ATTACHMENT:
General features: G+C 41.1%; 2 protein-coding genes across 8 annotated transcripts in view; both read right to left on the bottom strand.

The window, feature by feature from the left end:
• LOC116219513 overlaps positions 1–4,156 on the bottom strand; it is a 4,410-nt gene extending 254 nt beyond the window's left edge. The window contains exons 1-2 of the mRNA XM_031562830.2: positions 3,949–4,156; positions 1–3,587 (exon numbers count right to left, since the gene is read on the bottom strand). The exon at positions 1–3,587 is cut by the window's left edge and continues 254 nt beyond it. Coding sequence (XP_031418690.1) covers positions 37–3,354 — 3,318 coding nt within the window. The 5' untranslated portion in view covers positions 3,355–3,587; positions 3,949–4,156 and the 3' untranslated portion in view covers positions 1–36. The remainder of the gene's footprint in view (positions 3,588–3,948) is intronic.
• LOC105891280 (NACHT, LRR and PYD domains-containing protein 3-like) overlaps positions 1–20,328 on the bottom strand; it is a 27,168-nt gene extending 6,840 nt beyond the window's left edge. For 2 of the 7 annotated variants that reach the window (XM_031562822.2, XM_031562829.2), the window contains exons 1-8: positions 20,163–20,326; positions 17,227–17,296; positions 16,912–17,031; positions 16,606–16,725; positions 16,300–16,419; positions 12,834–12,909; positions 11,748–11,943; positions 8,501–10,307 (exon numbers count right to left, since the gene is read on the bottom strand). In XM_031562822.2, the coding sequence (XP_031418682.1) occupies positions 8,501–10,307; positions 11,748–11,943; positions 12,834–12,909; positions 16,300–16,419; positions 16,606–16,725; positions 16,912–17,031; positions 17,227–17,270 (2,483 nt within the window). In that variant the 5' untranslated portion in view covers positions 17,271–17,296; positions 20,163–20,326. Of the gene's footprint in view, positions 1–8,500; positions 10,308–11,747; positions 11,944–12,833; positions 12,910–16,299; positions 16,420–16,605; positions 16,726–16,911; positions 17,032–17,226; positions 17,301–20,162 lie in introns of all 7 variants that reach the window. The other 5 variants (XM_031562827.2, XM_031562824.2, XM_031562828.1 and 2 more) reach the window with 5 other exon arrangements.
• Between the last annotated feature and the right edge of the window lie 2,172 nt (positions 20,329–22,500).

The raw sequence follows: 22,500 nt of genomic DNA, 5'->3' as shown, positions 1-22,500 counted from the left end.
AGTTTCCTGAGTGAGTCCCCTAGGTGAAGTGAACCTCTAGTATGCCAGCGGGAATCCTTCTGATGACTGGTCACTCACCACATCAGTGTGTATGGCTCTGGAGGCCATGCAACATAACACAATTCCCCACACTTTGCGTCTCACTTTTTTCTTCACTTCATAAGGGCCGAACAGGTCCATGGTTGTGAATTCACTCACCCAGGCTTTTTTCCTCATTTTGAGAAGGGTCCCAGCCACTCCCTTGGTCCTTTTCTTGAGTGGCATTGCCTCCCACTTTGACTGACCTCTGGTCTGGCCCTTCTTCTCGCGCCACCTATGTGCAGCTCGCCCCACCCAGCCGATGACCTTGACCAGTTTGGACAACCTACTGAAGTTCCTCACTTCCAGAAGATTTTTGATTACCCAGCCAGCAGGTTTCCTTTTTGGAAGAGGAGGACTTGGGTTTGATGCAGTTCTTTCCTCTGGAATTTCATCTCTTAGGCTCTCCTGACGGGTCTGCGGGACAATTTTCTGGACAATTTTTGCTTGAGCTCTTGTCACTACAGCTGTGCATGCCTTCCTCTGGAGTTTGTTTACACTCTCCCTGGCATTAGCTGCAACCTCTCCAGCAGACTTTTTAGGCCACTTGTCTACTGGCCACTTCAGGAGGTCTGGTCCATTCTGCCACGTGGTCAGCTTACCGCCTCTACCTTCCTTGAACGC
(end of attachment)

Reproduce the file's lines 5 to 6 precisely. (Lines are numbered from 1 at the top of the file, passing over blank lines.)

• Between the last annotated feature and the right edge of the window lie 2,172 nt (positions 20,329–22,500).

The raw sequence follows: 22,500 nt of genomic DNA, 5'->3' as shown, positions 1-22,500 counted from the left end.